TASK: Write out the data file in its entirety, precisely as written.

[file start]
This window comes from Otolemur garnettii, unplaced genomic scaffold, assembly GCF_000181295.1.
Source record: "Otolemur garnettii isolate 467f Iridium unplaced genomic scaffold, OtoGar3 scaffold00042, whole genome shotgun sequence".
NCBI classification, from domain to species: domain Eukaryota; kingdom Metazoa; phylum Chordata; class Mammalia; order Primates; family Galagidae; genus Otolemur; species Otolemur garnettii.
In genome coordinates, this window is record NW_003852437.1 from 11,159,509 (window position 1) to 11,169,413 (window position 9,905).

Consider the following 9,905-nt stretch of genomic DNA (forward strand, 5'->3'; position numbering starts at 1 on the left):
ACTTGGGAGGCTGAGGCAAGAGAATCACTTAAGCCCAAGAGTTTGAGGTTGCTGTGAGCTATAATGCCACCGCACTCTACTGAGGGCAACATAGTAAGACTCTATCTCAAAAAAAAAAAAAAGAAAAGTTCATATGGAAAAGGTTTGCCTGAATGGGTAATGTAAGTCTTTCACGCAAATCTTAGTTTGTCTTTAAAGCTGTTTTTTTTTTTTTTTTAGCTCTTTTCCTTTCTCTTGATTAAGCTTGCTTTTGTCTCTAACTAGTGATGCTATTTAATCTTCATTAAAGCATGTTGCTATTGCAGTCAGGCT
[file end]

This window comes from Otolemur garnettii, unplaced genomic scaffold, assembly GCF_000181295.1.
Source record: "Otolemur garnettii isolate 467f Iridium unplaced genomic scaffold, OtoGar3 scaffold00042, whole genome shotgun sequence".
NCBI classification, from domain to species: domain Eukaryota; kingdom Metazoa; phylum Chordata; class Mammalia; order Primates; family Galagidae; genus Otolemur; species Otolemur garnettii.
In genome coordinates, this window is record NW_003852437.1 from 11,159,509 (window position 1) to 11,169,413 (window position 9,905).

Consider the following 9,905-nt stretch of genomic DNA (forward strand, 5'->3'; position numbering starts at 1 on the left):
ACTTGGGAGGCTGAGGCAAGAGAATCACTTAAGCCCAAGAGTTTGAGGTTGCTGTGAGCTATAATGCCACCGCACTCTACTGAGGGCAACATAGTAAGACTCTATCTCAAAAAAAAAAAAAAGAAAAGTTCATATGGAAAAGGTTTGCCTGAATGGGTAATGTAAGTCTTTCACGCAAATCTTAGTTTGTCTTTAAAGCTGTTTTTTTTTTTTTTTTAGCTCTTTTCCTTTCTCTTGATTAAGCTTGCTTTTGTCTCTAACTAGTGATGCTATTTAATCTTCATTAAAGCATGTTGCTATTGCAGTCAGGCT